Halifax researcher to study ‘baby galaxies’ using new space telescope
A space telescope launched next week will carry with it the hopes and dreams of Halifax researcher Marcin Sawicki, who helped develop an instrument on board.
The telescope will be able to take pictures of the first stars to appear in the universe after the Big Bang.
The launch of the James Webb space telescope is scheduled for December 24 at the earliest from the French Guiana spaceport in South America.
The telescope, the size of a school bus while nestled in the nose of the rocket, will deploy to the size of a tennis court once it reaches its final destination at around 1.5 million kilometers from Earth – five or six times the distance from the Moon.
The telescope is so sensitive that it will be able to capture images of what the first stars in the universe looked like around 13.5 billion years ago. This is the time it took for the light to reach us.
âWhen the universe came out of the Big Bang, there were no stars, no galaxies, no light,â said Sawicki, professor in the Department of Astronomy and Physics at Saint Mary’s University and director of the Institute for Computational Astrophysics. âIt was a very, very, very dark place.
âWe expect the first few stars to start lighting up in the very first galaxies. And so Webb is designed to find, detect those all, very first sources of light – the cosmic dawn, as we like to say. “
Over the past 20 years, Sawicki has participated in the development of an instrument called NIRISS – Near Infrared Imager and Slitless Spectrograph – which will be on board the telescope.
The device will detect very distant galaxies and exoplanets, or planets that orbit stars outside our solar system.
NIRISS splits the light of everything in its field of view into a spectrum, like a rainbow, Sawicki said. By looking at the intensity of the different colors, scientists will be able to tell how far away an object is.
The spectrograph is one of two Canadian-built instruments on board the telescope, along with a fine guidance sensor, which will allow the telescope to stay locked to a specific target.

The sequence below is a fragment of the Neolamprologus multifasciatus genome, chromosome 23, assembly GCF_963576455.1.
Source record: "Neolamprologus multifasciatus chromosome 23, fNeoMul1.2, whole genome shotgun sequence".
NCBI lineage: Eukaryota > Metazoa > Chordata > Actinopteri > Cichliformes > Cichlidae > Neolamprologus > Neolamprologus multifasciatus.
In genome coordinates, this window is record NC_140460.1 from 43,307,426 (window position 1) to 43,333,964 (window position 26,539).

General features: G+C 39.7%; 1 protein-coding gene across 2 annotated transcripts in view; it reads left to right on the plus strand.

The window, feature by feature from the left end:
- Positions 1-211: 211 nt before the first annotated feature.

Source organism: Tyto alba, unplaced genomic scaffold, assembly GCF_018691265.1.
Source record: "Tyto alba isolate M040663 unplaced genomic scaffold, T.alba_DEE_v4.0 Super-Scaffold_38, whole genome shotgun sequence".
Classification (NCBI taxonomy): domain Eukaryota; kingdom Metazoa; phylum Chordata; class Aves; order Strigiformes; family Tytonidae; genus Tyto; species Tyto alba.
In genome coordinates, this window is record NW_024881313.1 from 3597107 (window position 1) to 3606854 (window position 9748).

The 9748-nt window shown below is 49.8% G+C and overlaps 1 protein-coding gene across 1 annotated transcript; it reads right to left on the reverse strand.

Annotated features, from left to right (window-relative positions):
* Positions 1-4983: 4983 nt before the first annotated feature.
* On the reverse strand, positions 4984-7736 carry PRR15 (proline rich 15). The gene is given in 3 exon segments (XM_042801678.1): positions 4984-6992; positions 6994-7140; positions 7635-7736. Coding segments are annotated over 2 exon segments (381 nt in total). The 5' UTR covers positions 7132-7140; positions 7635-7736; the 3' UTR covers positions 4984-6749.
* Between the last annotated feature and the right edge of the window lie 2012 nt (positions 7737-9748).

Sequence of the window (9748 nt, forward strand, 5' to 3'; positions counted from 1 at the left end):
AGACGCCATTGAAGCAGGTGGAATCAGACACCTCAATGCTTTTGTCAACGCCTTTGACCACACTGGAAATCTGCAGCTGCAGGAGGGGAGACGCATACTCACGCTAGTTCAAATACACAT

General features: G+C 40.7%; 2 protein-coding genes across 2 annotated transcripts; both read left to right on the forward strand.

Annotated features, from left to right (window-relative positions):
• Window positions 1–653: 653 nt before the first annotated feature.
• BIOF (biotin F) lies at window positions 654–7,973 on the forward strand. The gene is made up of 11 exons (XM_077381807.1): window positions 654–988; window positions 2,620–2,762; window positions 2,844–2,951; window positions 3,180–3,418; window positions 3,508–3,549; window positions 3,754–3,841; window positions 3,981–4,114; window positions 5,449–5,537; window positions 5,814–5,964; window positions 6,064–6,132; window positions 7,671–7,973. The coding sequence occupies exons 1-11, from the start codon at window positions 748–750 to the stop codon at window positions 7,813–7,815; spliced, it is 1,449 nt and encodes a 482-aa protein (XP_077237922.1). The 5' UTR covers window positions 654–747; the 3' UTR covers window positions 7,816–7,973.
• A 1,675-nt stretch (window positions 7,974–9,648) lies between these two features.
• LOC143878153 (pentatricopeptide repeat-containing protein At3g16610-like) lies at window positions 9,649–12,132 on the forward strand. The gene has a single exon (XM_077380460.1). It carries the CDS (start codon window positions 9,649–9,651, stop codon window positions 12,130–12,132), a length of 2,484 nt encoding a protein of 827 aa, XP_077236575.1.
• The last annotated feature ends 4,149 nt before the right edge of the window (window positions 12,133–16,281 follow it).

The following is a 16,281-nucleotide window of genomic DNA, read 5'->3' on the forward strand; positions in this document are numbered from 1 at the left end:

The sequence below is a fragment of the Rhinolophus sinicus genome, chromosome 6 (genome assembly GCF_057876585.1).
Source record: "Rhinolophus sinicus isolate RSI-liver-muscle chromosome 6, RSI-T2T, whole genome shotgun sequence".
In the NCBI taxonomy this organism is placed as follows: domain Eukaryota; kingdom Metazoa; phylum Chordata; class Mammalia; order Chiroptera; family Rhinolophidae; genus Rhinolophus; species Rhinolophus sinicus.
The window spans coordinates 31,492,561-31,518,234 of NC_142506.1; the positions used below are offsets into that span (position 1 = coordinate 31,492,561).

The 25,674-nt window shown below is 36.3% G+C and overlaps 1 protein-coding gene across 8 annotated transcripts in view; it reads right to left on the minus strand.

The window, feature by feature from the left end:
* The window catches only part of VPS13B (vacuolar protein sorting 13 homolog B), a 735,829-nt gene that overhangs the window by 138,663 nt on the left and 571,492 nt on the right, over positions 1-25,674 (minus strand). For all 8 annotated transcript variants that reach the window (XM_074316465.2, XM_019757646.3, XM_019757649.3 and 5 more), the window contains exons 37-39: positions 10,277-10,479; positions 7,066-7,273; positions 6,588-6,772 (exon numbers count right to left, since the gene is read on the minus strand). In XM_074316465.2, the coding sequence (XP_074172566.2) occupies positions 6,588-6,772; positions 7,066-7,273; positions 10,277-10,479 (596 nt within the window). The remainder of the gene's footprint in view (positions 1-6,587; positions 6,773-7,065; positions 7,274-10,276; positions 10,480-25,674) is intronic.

Due to Sawicki’s involvement, he and his team will have exclusive access to some of the telescope’s data for a year.
100 times stronger than Hubble
The Webb telescope is around 100 times more powerful than its predecessor, the Hubble, which can capture light from around 12 billion years ago. The difference between what these early galaxies – what Sawicki calls “baby galaxies” – look like from Hubble and what they will look like from Webb is immense, he said.
“It’s kind of the difference between seeing newborns and seeing toddlers, you know, kindergarten kids. It’s a huge difference.”
Sawicki said he thinks it’s important to learn more about the early galaxies, as they contain the story of Earth and every human being on it.
“These stars, like our sun, contain many chemical elements that were made in previous generations of stars. So every chemical element in your body, except hydrogen, was made in a star.” , did he declare.
“This is our history, this is our past, this is our origins. This is the exciting thing about looking into the past to see where we came from.”
In addition to showing what the first galaxies looked like, the telescope will help scientists understand how galaxies develop over time, Sawicki said.
âWhat kind of physical changes are going on in them? How fast are they building their body, their mass, assembling new stars, producing these chemical elements? “
Once the Webb Telescope arrives at its destination, it will undergo a series of tests before it starts sending data in about six months.